Within days, the label was gone.

“The Facebook team informed us that it should not be subject to a fact-check and we should remove the rating,” says Johnson of Climate Feedback.

“It didn’t make any sense,” says Andrew Dessler, one of seven fact-checkers on the post, and a professor of atmospheric sciences at Texas A&M University. Facebook’s policy says that pages must file appeals only with fact-checkers, not Facebook. And the post would appear to be eligible for a label under the Facebook rule that says that opinion content and op-eds can still be labeled false if they contain falsehoods. (You can read the full fact-check here.)

Dessler is still confused about the circumstances of Facebook’s actions around climate content, but he has an opinion. “I think their decision to exempt pieces like this from fact-checking is a business decision designed to minimize anger from people who don’t want action on climate,” he says, “who are very powerful.”

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I think their decision to exempt pieces like this from fact-checking is a business decision.”

Andrew Dessler

Caleb Rossiter, executive director of the CO2 Coalition and one of the article’s authors, thinks that Facebook removed the label for another reason: The fact-checkers were biased. He told Facebook that Science Feedback, “as they had on the abortion stuff, [they] had been censoring opinion—which is, as with climate models, all opinion.”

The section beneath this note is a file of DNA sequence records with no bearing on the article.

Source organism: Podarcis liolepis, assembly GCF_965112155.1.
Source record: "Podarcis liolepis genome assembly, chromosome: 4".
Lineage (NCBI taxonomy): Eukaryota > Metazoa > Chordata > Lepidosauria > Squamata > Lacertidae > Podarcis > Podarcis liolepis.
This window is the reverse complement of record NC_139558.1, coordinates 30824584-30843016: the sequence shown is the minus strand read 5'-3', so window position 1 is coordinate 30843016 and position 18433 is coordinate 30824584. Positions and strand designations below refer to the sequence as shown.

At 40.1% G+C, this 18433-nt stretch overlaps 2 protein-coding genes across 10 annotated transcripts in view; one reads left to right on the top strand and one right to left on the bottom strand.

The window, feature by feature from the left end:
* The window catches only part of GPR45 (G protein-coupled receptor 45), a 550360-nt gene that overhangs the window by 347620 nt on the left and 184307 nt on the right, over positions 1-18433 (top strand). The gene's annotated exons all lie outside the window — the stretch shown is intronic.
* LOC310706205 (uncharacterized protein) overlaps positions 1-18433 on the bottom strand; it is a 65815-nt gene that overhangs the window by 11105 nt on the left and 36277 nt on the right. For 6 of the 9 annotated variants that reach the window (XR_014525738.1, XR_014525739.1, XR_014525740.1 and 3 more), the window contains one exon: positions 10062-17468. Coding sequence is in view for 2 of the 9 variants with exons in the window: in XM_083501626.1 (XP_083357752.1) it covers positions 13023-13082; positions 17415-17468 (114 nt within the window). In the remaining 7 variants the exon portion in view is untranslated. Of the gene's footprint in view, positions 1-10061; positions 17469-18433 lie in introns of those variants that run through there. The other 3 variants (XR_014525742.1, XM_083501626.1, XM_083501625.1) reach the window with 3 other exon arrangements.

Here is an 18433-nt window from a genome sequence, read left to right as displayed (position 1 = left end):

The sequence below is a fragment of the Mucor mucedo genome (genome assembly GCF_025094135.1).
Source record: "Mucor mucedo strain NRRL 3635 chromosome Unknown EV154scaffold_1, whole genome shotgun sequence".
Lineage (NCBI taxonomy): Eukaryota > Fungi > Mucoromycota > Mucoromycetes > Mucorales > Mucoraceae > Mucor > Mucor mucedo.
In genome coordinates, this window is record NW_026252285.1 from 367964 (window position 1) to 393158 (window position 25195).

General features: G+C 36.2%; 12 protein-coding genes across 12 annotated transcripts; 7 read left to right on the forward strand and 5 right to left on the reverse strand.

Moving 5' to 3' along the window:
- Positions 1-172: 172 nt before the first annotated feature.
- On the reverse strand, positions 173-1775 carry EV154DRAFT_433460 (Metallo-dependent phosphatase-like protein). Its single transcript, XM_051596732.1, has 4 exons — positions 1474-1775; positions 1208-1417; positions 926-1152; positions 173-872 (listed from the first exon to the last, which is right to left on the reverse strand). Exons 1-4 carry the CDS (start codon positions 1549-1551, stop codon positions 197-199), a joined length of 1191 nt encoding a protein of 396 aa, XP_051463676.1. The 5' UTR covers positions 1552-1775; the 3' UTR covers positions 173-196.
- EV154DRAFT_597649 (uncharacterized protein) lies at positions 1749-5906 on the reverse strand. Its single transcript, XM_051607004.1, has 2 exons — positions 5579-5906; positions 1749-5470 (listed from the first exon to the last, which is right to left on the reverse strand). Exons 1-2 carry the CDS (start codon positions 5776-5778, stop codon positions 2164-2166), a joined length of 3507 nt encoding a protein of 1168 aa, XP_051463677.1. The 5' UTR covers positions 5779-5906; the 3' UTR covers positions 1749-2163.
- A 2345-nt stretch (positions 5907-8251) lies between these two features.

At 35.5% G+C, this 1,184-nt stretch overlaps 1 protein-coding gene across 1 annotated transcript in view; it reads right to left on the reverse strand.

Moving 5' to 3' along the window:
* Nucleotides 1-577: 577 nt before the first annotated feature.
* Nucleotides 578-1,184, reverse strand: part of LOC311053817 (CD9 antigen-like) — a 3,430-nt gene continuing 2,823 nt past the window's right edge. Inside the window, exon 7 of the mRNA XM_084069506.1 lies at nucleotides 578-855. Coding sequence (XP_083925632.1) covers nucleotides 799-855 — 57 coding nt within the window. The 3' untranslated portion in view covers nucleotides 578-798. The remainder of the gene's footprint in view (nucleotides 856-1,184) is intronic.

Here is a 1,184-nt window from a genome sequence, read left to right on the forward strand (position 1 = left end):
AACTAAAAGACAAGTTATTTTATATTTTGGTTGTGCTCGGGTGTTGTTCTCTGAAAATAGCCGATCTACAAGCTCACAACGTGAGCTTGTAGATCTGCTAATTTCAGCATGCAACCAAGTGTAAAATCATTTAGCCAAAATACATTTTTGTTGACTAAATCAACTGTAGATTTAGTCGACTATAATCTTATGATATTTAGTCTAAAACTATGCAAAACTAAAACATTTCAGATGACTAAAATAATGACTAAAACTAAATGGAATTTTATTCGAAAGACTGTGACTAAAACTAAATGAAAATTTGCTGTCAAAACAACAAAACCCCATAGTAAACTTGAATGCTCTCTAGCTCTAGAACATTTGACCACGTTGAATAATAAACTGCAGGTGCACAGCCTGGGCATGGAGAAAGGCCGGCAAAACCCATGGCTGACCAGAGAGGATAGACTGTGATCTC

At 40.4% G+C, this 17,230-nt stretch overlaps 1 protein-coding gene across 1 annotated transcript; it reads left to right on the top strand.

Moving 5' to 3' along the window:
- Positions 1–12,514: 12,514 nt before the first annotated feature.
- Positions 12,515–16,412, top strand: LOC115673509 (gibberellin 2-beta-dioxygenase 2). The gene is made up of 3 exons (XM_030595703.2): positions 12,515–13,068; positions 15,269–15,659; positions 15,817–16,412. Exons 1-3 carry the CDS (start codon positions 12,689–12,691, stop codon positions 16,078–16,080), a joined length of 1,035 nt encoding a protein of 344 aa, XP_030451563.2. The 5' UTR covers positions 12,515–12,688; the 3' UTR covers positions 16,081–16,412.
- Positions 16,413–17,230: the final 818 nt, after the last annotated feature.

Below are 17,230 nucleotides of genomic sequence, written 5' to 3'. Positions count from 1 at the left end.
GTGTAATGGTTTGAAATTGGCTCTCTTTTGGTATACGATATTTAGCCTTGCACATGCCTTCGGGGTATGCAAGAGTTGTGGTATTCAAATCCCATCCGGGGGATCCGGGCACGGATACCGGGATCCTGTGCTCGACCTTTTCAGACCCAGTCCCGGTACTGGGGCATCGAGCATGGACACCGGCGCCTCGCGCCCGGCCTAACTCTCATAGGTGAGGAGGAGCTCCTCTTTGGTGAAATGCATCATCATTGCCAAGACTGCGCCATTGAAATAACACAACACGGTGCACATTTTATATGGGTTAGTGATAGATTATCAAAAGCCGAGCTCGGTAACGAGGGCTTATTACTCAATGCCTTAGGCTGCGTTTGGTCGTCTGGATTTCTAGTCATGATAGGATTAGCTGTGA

After Rossiter appealed to Climate Feedback and Facebook, a “conservative” employee at Facebook intervened to change the label, E&E News reported in June. Rossiter denies that the employee was conservative. “She said she would do it for anybody,” he says.

Facebook also likely understood that not removing the label from the CO2 Coalition’s page could lead to more loud complaints of bias, or what Facebook refers to internally as “partner sensitivity.”

The Washington, D.C.-based group has about 5,000 followers on Facebook, but boasts a number of influential friends in its hometown: One of its founders, William Happer, served on Trump’s National Security Council, where he pursued an adversarial review of climate science; member Mandy Gunasekara was recently sworn in as chief of staff at the Environmental Protection Agency. Largely funded by foundations that oppose energy regulations, the group spends much of its time providing lawmakers with talking points to challenge climate science.

“They were aware of the fact that we work with Senator Cruz’s office and advise him on climate science,” Rossiter says. “I think Facebook had the sense that we were not going to lie down either, like the anti-abortion groups.”

A systemic problem

Facebook’s puzzling interventions are not aberrations but part of a systemic problem, says Melissa Ryan, a disinformation researcher who studies social media platforms. Facebook’s fight on falsehoods is already challenged, but it’s further weakened by a set of policies that caters to some of the influential advertisers who are spreading those falsehoods. “In addition to fact checking—which I think is dubious to the people who need it most, as far as its effectiveness—you’ve got this system that seems designed to make no sense.”